Ajoy2w Ajoy2w - 1 year ago 92
PHP Question

Why is my conditional statement not working?

I'm trying to use one header.php to process both my public pages and my admin pages using conditional statements. I can get this technique to work when I use an include, but I learned a different technique for including files using a function and now my conditional statements for admin and public are not working.

So this code is at the top of my header.php wrapped in php tag.

if (!isset($layout_context)) {
$layout_context = "public";

Then in my header tag I have sections of code like this

<?php if($layout_context == "public") { ?>
<header id="home">
<?php ; } elseif($layout_context == "admin") { ?>
<header id="cms-pages">
<?php ; } ?>

Then in all my pages I put this code at the top

<?php $layout_context = "public"; ?>


<?php $layout_context = "admin"; ?>

When I use this code:

<?php include("includes/layouts/header.php"); ?>

I can get those conditional public and admin codes to work, but when I try and use this technique to include my header.php

<?php include_layout_template('header-admin.php'); ?>

function lives in the functions.php in the includes folder.

function include_layout_template($template="") {

I can't get the conditional code to work. Does anyone know why that might be?

Thank you :)

Answer Source

You state that after a standard include include("includes/layouts/header.php");, you are able to use $layout_context, but that after an include using a function include_layout_template('header-admin.php');, you are not.

This is to problems with variable scoping.

Your $layout_context is defined within the header.php file, outside of any function declaration.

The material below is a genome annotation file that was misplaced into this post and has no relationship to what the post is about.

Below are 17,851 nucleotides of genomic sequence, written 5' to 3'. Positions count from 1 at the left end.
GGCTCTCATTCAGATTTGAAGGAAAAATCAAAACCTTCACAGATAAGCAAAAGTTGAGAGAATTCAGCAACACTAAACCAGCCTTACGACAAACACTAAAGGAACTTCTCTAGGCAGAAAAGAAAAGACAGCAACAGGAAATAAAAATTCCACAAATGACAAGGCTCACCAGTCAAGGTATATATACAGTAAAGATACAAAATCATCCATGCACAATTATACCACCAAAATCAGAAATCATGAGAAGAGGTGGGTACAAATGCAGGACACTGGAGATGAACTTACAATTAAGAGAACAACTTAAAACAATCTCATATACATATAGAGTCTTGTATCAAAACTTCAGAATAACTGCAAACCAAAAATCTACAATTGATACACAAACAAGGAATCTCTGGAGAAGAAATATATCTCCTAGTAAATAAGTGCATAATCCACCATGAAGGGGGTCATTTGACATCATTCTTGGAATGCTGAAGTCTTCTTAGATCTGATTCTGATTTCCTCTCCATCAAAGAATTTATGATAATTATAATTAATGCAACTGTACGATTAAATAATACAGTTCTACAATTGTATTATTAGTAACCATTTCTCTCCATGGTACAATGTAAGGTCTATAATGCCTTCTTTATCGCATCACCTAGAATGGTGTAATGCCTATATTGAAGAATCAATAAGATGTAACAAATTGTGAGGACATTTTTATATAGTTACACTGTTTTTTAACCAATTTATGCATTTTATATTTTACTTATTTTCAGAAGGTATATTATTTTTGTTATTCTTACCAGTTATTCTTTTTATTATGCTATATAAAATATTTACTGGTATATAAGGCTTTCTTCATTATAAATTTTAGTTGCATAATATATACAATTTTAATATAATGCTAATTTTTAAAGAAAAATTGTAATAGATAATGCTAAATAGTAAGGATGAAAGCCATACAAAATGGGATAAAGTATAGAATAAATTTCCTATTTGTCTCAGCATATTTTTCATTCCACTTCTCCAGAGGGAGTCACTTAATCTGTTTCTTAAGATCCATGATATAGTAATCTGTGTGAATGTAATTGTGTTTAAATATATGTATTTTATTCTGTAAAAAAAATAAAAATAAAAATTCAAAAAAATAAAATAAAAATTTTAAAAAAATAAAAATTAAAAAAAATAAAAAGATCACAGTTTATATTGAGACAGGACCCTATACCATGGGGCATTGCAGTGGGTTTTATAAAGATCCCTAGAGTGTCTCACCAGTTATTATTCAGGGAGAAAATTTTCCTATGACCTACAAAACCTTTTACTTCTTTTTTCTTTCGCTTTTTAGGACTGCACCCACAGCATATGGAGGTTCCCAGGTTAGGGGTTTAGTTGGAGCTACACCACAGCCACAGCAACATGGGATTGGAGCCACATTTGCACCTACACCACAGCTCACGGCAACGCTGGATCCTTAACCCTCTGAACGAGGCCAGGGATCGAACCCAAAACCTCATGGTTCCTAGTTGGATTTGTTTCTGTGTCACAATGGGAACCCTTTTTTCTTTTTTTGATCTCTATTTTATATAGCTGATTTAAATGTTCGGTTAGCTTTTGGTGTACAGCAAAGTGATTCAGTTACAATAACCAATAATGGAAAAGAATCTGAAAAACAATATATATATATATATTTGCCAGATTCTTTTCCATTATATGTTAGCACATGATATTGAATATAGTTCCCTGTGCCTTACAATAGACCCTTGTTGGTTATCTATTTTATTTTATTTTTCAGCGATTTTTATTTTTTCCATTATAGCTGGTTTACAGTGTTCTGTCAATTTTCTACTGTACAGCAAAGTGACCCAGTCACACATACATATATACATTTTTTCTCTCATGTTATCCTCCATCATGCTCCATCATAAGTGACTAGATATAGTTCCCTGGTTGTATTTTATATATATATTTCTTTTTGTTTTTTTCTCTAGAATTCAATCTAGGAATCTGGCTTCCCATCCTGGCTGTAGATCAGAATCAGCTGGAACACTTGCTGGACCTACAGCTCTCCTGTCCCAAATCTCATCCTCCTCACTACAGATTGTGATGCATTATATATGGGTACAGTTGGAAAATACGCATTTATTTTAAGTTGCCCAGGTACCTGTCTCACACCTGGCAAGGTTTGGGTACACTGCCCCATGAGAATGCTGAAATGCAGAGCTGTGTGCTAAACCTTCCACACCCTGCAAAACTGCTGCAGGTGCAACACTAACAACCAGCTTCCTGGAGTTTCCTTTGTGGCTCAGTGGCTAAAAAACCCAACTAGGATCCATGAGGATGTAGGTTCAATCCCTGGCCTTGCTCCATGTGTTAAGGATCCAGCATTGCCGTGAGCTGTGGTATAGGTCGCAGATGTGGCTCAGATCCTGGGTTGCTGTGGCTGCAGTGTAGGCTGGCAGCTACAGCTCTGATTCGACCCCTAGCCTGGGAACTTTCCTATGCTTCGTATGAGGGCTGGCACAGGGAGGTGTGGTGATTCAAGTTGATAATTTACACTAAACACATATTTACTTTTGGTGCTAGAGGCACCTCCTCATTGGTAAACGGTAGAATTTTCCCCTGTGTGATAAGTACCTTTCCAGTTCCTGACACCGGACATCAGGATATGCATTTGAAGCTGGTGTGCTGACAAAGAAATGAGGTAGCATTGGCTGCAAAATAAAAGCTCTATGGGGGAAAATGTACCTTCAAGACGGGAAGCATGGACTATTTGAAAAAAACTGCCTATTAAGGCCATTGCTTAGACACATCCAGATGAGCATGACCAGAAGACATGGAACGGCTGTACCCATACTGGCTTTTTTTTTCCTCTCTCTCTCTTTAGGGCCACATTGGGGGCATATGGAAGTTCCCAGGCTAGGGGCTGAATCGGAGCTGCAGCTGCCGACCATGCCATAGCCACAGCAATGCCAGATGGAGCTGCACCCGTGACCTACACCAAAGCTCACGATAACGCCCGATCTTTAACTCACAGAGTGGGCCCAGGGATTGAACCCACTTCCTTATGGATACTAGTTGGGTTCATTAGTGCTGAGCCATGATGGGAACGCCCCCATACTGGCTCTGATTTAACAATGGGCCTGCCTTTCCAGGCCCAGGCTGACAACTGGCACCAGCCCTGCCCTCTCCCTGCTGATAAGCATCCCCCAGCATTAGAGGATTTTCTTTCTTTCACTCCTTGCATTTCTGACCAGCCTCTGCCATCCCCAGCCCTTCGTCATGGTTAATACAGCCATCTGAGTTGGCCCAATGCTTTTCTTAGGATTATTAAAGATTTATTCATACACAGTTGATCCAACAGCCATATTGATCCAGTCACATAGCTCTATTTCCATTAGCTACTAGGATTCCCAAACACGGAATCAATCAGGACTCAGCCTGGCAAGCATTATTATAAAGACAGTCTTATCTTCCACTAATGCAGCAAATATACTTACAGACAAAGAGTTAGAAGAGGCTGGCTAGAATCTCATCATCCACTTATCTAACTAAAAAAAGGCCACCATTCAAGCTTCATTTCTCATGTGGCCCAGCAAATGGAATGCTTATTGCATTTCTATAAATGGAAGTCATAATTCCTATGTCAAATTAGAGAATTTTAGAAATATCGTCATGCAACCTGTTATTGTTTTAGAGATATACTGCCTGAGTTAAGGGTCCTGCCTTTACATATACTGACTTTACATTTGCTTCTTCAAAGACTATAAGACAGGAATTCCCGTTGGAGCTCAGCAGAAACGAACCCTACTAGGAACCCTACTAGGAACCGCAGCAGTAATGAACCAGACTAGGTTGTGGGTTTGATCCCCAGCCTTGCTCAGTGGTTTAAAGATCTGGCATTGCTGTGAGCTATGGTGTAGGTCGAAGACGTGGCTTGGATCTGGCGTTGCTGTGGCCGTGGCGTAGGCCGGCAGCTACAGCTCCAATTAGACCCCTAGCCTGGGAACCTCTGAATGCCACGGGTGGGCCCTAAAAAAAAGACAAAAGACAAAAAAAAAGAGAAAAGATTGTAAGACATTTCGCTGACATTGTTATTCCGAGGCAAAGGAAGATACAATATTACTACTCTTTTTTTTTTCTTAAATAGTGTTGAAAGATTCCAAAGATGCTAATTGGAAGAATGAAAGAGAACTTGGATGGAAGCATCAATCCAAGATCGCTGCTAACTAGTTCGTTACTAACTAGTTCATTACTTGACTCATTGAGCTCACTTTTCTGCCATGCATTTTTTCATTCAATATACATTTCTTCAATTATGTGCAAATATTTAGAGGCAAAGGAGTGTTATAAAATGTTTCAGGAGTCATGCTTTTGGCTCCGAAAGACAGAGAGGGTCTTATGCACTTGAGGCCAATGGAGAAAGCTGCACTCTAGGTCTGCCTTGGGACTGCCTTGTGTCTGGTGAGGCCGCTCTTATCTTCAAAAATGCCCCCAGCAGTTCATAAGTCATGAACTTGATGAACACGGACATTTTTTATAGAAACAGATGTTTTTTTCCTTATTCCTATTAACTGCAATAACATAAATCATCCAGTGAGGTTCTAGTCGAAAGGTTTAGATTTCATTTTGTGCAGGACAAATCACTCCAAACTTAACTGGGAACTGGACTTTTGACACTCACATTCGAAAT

In a file like this, if you include it at the global level, then the variables in it will be come global variables.

However, if you include it from within a function, then those variables become variables within that function.

Thus when you call include_layout_template(), the variables are created, but are only scoped within include_layout_template(). As soon as the function returns, those variables are no longer available.

The quick and dirty solution here is to define them as global within the header.php file. So add global $layout_context; to the top of the code in this file, and the same for any other variables declared within it.

That will probably get you up and running with the minimal work from where you are now.

However, global variables are a very blunt tool and generally considered very poor practice for a number of reasons. You would be much better off rewriting your config variables so that you can reference them from a function call or object. This way you can include them from wherever, any they will still be accessible in the same way.

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